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- Thread starter greswd
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jedishrfu

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Are you looking for a physical test or a mathematical test?

Physically, you could place a small rotor in the flow and see what happens.

Mathematically you should know already ie what is the curl of a conservative field.

- #3

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Are you looking for a physical test or a mathematical test?

Physically, you could place a small rotor in the flow and see what happens.

Mathematically you should know already ie what is the curl of a conservative field.

The curl operator is not injective, hence there is no unique solution for the inverse curl. However, I just want to know the method by which we determine whether an inverse curl vector field does exist, given an existing vector field.

Mathematically speaking.

- #4

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Mathematically you should know already ie what is the curl of a conservative field.

the curl of a conservative vector field is zero.

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The curl operator is not injective, hence there is no unique solution for the inverse curl. However, I just want to know the method by which we determine whether an inverse curl vector field does exist, given an existing vector field.

Mathematically speaking.

What is an inverse curl vector field? You mean you are given a vector field and you want to find out whether this is the curl of another vector field?

- #6

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What is an inverse curl vector field? You mean you are given a vector field and you want to find out whether this is the curl of another vector field?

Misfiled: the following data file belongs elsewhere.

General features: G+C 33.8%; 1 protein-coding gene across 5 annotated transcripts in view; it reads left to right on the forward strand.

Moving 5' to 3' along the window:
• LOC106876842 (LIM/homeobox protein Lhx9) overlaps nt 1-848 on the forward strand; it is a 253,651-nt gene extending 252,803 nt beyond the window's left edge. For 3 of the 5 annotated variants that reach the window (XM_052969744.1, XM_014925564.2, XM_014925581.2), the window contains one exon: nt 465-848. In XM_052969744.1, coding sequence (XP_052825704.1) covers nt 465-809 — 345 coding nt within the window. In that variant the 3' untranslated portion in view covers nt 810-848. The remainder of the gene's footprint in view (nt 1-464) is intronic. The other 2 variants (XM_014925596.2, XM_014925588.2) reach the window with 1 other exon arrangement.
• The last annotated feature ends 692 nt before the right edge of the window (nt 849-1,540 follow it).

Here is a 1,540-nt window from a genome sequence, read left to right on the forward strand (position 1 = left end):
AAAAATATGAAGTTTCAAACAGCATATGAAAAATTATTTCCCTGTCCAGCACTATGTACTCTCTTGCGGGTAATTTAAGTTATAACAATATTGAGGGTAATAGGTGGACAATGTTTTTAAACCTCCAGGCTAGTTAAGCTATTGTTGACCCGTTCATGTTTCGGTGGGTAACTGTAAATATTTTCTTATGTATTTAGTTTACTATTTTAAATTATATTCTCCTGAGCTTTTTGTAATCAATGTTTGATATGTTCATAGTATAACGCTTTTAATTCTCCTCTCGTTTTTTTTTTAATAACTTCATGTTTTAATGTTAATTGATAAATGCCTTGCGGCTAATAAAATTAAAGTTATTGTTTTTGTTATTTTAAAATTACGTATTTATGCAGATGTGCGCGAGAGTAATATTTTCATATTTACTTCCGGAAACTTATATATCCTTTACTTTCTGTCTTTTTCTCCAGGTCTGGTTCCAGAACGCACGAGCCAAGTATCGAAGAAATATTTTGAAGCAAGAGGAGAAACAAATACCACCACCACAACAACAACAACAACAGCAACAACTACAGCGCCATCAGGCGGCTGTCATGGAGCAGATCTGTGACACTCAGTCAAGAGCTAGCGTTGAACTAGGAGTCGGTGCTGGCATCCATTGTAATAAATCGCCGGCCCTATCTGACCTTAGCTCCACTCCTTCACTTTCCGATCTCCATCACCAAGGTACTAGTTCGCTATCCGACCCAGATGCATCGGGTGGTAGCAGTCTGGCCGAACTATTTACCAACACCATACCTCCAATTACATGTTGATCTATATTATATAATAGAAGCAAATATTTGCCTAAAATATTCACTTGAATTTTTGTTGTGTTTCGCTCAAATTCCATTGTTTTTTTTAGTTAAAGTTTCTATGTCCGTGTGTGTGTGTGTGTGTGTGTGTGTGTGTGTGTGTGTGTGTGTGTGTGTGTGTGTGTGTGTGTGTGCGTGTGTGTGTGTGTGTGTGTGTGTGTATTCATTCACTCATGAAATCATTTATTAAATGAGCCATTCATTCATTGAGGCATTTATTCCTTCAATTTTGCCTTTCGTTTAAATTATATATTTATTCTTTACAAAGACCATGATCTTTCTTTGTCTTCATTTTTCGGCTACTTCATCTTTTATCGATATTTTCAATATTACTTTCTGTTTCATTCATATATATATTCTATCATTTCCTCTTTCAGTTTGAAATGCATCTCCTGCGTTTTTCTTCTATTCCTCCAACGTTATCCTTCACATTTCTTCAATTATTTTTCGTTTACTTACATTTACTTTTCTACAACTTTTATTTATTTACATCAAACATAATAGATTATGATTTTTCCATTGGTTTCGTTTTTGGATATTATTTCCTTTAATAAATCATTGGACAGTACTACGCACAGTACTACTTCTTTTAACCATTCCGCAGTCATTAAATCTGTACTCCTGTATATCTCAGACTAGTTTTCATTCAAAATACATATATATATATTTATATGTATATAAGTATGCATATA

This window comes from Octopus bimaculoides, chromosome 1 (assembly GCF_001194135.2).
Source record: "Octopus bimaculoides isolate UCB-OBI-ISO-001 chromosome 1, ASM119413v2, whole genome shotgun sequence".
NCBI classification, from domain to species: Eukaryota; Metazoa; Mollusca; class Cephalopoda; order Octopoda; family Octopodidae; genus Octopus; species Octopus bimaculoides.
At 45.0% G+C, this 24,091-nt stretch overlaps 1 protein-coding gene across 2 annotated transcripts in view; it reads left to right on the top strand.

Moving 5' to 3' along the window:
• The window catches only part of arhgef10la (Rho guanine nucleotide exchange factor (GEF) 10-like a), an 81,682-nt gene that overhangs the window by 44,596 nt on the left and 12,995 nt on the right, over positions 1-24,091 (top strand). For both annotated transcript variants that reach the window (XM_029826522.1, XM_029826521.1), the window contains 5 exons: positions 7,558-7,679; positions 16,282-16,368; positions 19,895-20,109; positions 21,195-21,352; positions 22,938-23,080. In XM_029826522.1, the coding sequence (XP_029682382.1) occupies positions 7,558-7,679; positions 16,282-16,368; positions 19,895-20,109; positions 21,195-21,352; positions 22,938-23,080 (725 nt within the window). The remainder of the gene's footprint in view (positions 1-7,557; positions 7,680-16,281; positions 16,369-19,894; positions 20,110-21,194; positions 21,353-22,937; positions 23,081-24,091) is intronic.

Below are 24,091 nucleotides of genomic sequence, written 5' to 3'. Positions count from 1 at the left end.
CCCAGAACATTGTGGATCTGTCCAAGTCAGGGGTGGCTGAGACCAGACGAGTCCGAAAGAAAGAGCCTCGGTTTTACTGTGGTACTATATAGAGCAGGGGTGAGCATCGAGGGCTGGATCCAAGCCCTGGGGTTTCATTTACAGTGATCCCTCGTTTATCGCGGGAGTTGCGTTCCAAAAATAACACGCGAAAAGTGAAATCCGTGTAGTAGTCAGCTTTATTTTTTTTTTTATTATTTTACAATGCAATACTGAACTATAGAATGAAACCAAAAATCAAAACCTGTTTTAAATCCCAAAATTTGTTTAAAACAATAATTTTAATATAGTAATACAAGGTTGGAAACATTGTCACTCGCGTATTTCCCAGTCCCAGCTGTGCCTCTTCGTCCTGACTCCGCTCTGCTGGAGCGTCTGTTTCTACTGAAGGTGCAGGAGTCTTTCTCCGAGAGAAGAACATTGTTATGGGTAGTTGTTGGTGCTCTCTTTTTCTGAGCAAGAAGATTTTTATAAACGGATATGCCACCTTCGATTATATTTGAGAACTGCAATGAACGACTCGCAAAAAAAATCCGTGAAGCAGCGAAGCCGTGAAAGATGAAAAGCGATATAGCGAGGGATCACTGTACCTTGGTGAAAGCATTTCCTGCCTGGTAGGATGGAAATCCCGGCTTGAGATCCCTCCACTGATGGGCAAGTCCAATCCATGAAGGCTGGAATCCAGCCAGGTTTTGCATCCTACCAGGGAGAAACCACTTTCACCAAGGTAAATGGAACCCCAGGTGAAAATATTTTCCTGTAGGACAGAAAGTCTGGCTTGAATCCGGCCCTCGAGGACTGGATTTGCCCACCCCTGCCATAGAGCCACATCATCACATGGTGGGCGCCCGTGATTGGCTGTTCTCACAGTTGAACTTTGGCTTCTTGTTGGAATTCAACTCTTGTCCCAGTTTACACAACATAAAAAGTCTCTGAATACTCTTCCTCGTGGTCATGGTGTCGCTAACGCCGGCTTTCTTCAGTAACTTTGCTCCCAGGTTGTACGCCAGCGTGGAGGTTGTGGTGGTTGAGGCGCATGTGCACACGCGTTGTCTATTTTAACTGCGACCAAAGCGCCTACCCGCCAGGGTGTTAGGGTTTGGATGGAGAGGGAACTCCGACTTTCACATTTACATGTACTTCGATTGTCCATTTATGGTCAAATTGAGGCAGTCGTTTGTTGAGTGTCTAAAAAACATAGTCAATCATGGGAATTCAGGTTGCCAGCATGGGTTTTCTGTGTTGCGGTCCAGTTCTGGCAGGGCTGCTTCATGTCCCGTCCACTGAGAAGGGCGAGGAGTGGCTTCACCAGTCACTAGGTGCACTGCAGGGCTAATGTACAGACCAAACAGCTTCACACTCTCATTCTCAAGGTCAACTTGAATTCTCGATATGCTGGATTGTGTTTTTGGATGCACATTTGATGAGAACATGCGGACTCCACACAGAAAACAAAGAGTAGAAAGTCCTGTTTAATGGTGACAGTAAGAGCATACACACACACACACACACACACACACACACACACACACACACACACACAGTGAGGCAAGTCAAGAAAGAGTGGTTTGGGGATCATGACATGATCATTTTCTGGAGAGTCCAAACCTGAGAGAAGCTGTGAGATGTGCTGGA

yes. whether it could be the curl of another vector field

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yes. whether it could be the curl of another vector field

This is an important question that sadly does not have an easy answer. The answer depends crucially on the domain of the vector field. The idea is that the divergence of the curl is ##0##. This is a necessary condition for your answer to be positive. So if the divergence of your vector field is not zero, then it cannot be the curl of some field. The question is whether the converse holds.

The good news is that Poincare's lemma gives important conditions on when this is true. This says that whenever the domain (ie where your vector field is defined) is contractible/star shaped/convex, then it is true. So if your vector field is defined everywhere on ##\mathbb{R}^3## or on a convex domain ##[0,1]^3##, then checking whether the divergence is zero is enough to conclude it is the curl of a vector field.

This is cool, but Poincare's lemma sometimes fails when the domain is not so nice. If your domain is not nice, then the situation becomes more complicated and this is where De Rham's cohomology comes in.

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